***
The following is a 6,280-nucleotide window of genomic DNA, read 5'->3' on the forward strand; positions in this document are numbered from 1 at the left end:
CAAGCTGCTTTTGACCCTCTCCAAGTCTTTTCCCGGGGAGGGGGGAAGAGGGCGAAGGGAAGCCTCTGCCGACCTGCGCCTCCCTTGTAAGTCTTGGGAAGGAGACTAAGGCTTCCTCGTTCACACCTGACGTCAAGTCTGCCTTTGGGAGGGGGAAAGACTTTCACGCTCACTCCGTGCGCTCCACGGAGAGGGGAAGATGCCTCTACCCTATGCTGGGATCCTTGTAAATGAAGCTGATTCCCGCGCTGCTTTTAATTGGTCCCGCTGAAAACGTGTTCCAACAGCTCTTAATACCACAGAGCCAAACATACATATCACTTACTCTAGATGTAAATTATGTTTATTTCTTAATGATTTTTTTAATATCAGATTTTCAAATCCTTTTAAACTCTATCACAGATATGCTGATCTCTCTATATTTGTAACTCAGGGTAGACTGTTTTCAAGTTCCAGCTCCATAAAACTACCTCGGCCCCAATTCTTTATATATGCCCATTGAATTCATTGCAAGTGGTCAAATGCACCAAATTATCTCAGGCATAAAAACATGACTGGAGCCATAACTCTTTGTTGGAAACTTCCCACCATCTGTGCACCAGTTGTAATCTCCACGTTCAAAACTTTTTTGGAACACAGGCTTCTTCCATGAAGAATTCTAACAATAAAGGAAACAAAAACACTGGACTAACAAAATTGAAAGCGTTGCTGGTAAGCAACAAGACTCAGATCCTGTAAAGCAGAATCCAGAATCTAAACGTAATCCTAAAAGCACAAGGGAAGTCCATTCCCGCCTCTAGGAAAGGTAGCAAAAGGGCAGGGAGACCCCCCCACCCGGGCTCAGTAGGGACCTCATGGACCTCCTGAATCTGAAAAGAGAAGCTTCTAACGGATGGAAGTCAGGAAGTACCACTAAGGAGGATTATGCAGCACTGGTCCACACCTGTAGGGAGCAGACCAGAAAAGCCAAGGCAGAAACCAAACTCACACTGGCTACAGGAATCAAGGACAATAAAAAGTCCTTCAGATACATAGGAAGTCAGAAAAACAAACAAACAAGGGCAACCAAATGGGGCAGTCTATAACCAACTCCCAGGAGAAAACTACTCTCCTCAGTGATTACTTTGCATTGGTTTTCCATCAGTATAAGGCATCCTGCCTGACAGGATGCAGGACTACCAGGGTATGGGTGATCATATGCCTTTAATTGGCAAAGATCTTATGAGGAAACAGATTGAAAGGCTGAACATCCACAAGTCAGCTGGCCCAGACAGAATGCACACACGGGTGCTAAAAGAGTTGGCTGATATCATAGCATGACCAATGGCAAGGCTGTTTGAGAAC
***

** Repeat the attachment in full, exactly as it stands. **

The following is a 6,280-nucleotide window of genomic DNA, read 5'->3' on the forward strand; positions in this document are numbered from 1 at the left end:
CAAGCTGCTTTTGACCCTCTCCAAGTCTTTTCCCGGGGAGGGGGGAAGAGGGCGAAGGGAAGCCTCTGCCGACCTGCGCCTCCCTTGTAAGTCTTGGGAAGGAGACTAAGGCTTCCTCGTTCACACCTGACGTCAAGTCTGCCTTTGGGAGGGGGAAAGACTTTCACGCTCACTCCGTGCGCTCCACGGAGAGGGGAAGATGCCTCTACCCTATGCTGGGATCCTTGTAAATGAAGCTGATTCCCGCGCTGCTTTTAATTGGTCCCGCTGAAAACGTGTTCCAACAGCTCTTAATACCACAGAGCCAAACATACATATCACTTACTCTAGATGTAAATTATGTTTATTTCTTAATGATTTTTTTAATATCAGATTTTCAAATCCTTTTAAACTCTATCACAGATATGCTGATCTCTCTATATTTGTAACTCAGGGTAGACTGTTTTCAAGTTCCAGCTCCATAAAACTACCTCGGCCCCAATTCTTTATATATGCCCATTGAATTCATTGCAAGTGGTCAAATGCACCAAATTATCTCAGGCATAAAAACATGACTGGAGCCATAACTCTTTGTTGGAAACTTCCCACCATCTGTGCACCAGTTGTAATCTCCACGTTCAAAACTTTTTTGGAACACAGGCTTCTTCCATGAAGAATTCTAACAATAAAGGAAACAAAAACACTGGACTAACAAAATTGAAAGCGTTGCTGGTAAGCAACAAGACTCAGATCCTGTAAAGCAGAATCCAGAATCTAAACGTAATCCTAAAAGCACAAGGGAAGTCCATTCCCGCCTCTAGGAAAGGTAGCAAAAGGGCAGGGAGACCCCCCCACCCGGGCTCAGTAGGGACCTCATGGACCTCCTGAATCTGAAAAGAGAAGCTTCTAACGGATGGAAGTCAGGAAGTACCACTAAGGAGGATTATGCAGCACTGGTCCACACCTGTAGGGAGCAGACCAGAAAAGCCAAGGCAGAAACCAAACTCACACTGGCTACAGGAATCAAGGACAATAAAAAGTCCTTCAGATACATAGGAAGTCAGAAAAACAAACAAACAAGGGCAACCAAATGGGGCAGTCTATAACCAACTCCCAGGAGAAAACTACTCTCCTCAGTGATTACTTTGCATTGGTTTTCCATCAGTATAAGGCATCCTGCCTGACAGGATGCAGGACTACCAGGGTATGGGTGATCATATGCCTTTAATTGGCAAAGATCTTATGAGGAAACAGATTGAAAGGCTGAACATCCACAAGTCAGCTGGCCCAGACAGAATGCACACACGGGTGCTAAAAGAGTTGGCTGATATCATAGCATGACCAATGGCAAGGCTGTTTGAGAAC